Around the age of 13 something clicks in the children’s brain and nothing is the same as before. They become rebellious, pseudo-independent, unbearable; that is, they become adolescents. And the rest of humanity is limited to looking at them with astonished eyes and without fully understanding what is happening. Because yes, we have all been young, but that (most of the time) is not enough to understand them. Not even close to it, in fact.
The science of young brains. For the past several years, a team at Stanford University has been looking at what’s going on in the brains of children, adolescents, and young adults. Although development has been one of the favorite topics of psychologists, neurologists and educators, the truth is that until recently we did not have enough technology (or it was prohibitively expensive) to study the details of that hurricane we call adolescence.
listen from within. The team selected a sample of 46 boys and girls between the ages of seven and 16 who were about to undergo various medical tests. The idea was to take advantage of these tests to put voice recordings on them (both from their mothers and from unknown women) and see what happened to their brain activity. The results were curious: while children under 12 years of age showed a very intense neural response in the reward and emotion processing centers when listening to their mother’s voice, from the age of 13 the situation changed.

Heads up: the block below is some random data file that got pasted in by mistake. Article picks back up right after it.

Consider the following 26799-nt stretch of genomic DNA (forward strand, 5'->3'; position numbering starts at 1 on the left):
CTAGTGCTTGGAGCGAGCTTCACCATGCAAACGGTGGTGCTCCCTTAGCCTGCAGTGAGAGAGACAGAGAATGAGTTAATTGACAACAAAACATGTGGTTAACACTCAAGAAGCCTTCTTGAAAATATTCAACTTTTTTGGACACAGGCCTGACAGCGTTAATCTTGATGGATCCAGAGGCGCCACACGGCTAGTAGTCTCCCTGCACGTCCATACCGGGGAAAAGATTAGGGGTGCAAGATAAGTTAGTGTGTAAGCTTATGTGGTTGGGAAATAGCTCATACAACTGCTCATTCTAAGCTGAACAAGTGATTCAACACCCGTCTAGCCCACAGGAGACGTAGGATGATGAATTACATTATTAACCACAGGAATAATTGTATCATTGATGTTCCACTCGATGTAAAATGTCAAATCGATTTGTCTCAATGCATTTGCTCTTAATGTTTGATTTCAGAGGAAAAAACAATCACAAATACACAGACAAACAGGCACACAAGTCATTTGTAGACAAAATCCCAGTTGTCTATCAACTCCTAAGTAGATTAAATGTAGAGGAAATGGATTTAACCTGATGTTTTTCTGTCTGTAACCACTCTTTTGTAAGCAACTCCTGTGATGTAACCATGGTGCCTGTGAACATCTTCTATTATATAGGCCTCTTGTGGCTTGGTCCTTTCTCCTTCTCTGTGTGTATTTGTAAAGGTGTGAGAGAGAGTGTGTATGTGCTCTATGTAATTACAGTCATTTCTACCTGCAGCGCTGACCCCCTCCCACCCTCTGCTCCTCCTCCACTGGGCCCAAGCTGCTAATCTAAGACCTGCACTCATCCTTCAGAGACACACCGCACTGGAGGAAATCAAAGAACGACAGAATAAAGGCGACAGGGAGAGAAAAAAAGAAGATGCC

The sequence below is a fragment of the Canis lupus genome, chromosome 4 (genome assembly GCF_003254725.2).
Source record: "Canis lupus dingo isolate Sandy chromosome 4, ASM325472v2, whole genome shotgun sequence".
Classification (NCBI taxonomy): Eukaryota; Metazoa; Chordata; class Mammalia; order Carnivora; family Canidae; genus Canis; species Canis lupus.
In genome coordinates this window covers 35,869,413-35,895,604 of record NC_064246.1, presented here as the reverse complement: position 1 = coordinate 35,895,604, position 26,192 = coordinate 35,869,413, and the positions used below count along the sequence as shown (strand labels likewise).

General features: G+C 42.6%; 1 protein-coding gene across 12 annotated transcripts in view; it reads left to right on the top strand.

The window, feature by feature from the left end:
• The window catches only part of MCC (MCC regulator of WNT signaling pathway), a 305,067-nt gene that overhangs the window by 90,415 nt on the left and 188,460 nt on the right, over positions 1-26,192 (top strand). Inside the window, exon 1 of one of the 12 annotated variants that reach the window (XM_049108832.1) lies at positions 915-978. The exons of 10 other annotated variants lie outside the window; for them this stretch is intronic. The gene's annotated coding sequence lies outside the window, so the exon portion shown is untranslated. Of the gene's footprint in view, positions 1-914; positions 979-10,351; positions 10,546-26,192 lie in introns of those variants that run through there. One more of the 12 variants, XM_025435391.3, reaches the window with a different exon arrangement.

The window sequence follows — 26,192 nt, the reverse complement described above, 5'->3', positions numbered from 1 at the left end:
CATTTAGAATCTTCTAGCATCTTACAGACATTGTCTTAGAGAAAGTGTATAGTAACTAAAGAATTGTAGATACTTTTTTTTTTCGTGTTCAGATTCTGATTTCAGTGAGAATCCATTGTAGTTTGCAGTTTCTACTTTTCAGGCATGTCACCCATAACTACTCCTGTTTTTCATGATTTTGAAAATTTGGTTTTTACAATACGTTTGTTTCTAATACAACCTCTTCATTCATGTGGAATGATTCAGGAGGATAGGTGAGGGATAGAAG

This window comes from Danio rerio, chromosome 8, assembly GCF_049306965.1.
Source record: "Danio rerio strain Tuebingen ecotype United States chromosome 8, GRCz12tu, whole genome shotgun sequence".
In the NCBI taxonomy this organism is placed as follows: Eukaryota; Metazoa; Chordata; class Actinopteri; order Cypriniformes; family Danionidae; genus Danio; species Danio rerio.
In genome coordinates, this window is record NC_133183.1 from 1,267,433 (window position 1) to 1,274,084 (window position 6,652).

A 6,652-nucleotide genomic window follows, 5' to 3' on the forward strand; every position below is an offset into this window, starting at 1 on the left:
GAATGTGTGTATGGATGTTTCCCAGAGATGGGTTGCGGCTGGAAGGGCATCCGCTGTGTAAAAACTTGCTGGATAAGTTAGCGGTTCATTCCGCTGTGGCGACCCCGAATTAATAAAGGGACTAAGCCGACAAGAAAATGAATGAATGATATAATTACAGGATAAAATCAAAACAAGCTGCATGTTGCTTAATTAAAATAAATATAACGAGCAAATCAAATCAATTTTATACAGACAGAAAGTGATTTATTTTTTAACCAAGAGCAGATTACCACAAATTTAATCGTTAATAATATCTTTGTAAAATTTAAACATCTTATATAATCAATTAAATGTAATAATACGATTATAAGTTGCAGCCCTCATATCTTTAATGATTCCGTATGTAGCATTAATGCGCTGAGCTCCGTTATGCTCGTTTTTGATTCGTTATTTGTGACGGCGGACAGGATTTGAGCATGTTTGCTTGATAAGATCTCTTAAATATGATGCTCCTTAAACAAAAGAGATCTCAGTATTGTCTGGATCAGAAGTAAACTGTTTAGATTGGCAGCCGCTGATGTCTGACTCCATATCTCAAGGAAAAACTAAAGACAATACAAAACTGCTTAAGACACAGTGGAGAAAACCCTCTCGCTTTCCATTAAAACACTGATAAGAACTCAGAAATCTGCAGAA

That was the average age in which the mother’s voice stopped producing that type of neurological reactions and the data indicated that Daniel Abrams, one of the researchers who have worked on this, turned away.
Is adolescence a brain disease? Judging by the dust that this study has aroused, it seems so. Seeing the results, many have begun to think that it is the brain that causes adolescents to stop listening to their parents. But that’s a misconception: brain imaging simply shows that it happens. That it is not that kids become malicious machines for ignoring parents, but rather that (in one way or another) their conditions and needs drive them to feel more interested in new experiences.
The “braincentrism” that prevails in our way of communicating psychology can end up becoming a serious problem because it disguises as “natural processes” what are actually neuropsychological adaptations to the societies we are creating. Reducing to the brain what we are finding (whether new or old phenomena) only obscures the clues that feed (and can help us solve) the problems.
In a way, as the researchers indicate, what we are seeing at the neural level is how adolescents begin to cultivate their social skills and how they begin to open up to the world around them in a new way. It is the law of life; something positive and necessary, in fact. Though I guess that won’t comfort all the parents who are pulling their hair out right now.